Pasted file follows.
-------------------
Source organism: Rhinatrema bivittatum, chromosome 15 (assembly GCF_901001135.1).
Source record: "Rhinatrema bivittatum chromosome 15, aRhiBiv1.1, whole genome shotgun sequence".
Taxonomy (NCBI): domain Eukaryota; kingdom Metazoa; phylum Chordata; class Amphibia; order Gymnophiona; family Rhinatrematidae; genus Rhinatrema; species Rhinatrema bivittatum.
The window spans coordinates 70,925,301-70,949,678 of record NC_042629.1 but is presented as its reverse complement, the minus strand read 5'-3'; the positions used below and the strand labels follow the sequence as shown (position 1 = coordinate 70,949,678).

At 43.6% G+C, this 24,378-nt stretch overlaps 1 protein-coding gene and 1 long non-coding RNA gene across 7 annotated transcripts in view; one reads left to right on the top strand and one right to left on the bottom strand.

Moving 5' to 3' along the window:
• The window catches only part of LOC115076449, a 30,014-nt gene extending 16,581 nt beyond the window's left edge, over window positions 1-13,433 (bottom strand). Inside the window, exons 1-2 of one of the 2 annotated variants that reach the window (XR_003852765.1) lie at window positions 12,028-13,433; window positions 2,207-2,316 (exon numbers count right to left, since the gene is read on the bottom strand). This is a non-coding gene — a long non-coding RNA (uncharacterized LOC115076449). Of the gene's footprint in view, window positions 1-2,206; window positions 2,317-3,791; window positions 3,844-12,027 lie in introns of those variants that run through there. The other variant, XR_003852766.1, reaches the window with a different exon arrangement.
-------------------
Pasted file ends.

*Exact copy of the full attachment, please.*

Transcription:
Source organism: Rhinatrema bivittatum, chromosome 15 (assembly GCF_901001135.1).
Source record: "Rhinatrema bivittatum chromosome 15, aRhiBiv1.1, whole genome shotgun sequence".
Taxonomy (NCBI): domain Eukaryota; kingdom Metazoa; phylum Chordata; class Amphibia; order Gymnophiona; family Rhinatrematidae; genus Rhinatrema; species Rhinatrema bivittatum.
The window spans coordinates 70,925,301-70,949,678 of record NC_042629.1 but is presented as its reverse complement, the minus strand read 5'-3'; the positions used below and the strand labels follow the sequence as shown (position 1 = coordinate 70,949,678).

At 43.6% G+C, this 24,378-nt stretch overlaps 1 protein-coding gene and 1 long non-coding RNA gene across 7 annotated transcripts in view; one reads left to right on the top strand and one right to left on the bottom strand.

Moving 5' to 3' along the window:
• The window catches only part of LOC115076449, a 30,014-nt gene extending 16,581 nt beyond the window's left edge, over window positions 1-13,433 (bottom strand). Inside the window, exons 1-2 of one of the 2 annotated variants that reach the window (XR_003852765.1) lie at window positions 12,028-13,433; window positions 2,207-2,316 (exon numbers count right to left, since the gene is read on the bottom strand). This is a non-coding gene — a long non-coding RNA (uncharacterized LOC115076449). Of the gene's footprint in view, window positions 1-2,206; window positions 2,317-3,791; window positions 3,844-12,027 lie in introns of those variants that run through there. The other variant, XR_003852766.1, reaches the window with a different exon arrangement.